Rollo McClay Recreational Community Park
The Rollo McClay Community Park was created in 1990 as part of a residential subdivision. It is on the north side of Gabriola and is accessed from McClay Way. Trails in the park connect the parking lot to Horseshoe Way, McClay Way, and Ritchie Road. Its ball-field and concession stand were operated and maintained by Gabriola Island residents until the Regional District acquired the 7.8-ha (19-ac) park later in the 1990s. Potable water is supplied to park users in the concession building. For information on booking the park, please contact RDN Parks at 1-888-828-2069.
There are also numerous “pocket parks” all around Gabriola Island. Some, like the one near the school-bus shelter on South Road downhill from the Community Hall, are quite tiny. Paisley Park is close to the village centre and connects the school grounds via a “linear park” trail north to the new park west of the clinic. Most often, pocket parks result from agreements to provide some green space when subdivisions are built. Usually they are left in a wild state, but sometimes neighbours “adopt” them, keeping them trimmed and free of nuisance plants. In 2020/21 a great deal of work was done by neighbours and GaLTT volunteers to remove a huge infestation of Daphne laurel from the several small, well-used community parks along Whalebone Drive.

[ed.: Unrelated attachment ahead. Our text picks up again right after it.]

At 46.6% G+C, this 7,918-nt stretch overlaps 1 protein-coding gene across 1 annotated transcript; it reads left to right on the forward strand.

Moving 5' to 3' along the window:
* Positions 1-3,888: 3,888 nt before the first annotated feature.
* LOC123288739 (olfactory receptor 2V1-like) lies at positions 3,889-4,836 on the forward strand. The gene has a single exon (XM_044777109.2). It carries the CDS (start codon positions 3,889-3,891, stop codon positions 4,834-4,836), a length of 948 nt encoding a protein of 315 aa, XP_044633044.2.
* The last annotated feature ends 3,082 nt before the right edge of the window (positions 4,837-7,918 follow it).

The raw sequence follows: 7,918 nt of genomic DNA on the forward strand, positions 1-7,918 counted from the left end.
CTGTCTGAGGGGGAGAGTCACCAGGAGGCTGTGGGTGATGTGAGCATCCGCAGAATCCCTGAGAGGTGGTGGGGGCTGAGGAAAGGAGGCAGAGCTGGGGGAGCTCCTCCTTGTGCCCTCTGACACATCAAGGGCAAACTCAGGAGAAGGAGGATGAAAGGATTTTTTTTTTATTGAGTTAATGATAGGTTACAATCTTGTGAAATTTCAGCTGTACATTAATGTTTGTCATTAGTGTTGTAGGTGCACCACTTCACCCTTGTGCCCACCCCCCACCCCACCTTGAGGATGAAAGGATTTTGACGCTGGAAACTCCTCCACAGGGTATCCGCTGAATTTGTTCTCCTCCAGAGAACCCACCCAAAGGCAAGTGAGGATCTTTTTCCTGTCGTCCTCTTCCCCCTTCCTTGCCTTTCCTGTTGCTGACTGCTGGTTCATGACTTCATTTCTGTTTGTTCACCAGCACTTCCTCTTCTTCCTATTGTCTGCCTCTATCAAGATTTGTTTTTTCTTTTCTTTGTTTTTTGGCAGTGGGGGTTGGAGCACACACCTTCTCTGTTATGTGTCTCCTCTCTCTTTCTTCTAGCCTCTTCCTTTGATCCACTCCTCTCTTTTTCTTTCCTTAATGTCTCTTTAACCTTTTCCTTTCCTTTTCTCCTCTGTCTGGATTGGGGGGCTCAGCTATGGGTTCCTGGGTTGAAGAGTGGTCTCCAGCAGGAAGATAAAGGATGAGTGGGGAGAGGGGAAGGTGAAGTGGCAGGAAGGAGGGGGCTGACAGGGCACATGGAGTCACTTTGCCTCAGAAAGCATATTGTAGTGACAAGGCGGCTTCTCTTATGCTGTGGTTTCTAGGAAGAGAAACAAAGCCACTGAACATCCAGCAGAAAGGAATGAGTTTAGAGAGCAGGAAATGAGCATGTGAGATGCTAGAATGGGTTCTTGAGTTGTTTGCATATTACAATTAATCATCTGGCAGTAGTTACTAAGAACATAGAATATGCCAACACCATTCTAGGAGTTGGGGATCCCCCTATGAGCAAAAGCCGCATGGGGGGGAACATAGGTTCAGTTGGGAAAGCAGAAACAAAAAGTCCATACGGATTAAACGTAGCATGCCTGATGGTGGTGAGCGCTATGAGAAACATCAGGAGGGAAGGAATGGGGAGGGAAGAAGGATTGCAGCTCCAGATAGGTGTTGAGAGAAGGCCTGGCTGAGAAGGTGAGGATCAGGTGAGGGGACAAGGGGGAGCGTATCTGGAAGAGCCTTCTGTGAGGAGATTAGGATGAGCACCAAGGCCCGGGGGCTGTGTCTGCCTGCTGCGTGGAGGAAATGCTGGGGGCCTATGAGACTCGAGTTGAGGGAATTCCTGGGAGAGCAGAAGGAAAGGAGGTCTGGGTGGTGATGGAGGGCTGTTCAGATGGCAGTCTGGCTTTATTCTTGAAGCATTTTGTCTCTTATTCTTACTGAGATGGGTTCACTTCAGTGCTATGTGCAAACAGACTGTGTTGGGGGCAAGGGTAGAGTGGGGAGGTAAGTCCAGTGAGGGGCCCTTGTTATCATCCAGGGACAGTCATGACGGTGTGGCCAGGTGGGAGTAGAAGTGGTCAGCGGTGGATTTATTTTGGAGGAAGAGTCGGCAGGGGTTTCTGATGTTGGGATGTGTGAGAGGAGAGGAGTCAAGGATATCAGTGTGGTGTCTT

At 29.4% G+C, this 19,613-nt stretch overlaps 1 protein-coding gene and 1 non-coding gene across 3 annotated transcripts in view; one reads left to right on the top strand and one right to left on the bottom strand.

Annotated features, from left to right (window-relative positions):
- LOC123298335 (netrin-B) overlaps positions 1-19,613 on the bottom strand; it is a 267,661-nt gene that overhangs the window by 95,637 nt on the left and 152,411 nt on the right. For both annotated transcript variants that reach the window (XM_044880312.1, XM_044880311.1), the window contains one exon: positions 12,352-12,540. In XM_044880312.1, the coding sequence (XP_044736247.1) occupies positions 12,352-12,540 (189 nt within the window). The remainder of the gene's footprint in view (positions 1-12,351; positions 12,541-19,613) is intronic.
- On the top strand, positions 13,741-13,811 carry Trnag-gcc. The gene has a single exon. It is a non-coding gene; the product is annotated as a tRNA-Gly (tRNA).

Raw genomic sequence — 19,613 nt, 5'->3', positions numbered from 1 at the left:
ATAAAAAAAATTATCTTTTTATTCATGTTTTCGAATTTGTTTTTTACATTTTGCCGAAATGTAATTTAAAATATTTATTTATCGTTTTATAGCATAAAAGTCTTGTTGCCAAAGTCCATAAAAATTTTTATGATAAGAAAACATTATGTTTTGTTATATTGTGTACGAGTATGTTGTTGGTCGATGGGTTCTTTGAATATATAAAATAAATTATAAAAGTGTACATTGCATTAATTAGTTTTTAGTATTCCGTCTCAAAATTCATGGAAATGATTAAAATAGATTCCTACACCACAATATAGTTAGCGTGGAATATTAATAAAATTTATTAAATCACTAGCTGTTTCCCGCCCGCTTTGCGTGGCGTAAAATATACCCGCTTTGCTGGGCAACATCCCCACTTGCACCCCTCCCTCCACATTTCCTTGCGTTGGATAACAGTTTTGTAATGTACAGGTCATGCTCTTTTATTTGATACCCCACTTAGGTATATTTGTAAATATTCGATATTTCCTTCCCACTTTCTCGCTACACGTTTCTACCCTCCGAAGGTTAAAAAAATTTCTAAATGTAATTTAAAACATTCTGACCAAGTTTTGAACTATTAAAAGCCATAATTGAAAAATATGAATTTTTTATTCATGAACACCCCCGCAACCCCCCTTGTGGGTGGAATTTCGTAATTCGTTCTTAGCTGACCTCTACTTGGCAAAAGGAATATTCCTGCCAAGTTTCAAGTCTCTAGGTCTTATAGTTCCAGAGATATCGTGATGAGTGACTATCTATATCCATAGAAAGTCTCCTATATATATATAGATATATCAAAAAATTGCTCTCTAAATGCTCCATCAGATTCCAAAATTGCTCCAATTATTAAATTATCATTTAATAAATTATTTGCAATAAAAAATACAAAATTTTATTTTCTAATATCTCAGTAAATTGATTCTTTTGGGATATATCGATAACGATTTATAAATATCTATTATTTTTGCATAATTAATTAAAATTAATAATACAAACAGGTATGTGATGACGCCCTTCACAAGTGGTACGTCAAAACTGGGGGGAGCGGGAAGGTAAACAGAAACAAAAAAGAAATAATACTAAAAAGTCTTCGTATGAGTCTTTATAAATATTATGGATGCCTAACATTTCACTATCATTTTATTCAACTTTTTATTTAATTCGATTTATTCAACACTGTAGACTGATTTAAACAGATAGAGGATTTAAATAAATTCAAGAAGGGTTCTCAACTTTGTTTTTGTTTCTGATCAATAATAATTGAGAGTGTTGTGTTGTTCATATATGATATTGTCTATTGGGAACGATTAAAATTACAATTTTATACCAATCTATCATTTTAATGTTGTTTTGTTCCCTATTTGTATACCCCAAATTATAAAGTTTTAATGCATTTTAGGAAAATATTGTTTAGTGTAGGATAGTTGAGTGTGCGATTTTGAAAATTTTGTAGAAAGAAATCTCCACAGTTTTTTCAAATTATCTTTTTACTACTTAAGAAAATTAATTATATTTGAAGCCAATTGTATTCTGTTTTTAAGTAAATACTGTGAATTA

Nature Reserves are managed with conservation as the primary goal, which means that some recreational uses may be limited and in some cases they may be closed to the public. There are three Nature Reserves on or near Gabriola, all managed by the Islands Trust Conservancy. Only one of them is open to the public.
Link Island Nature Reserve is located between Mudge and DeCourcy Islands. It is closed to the public so that it can provide sanctuary to the rare and threatened ecosystems and species that reside here. It was Betty Swift’s wish that on her death the island then owned by her family be donated to ITC, but that Betty’s children and grandchildren may continue to use the cabin and island during their lifetimes.
ITC took ownership early in April 2022 and NALT invited GaLTT to join them as co-covenant holders. ITC is currently developing a Link Island management plan, which includes First Nations engagement.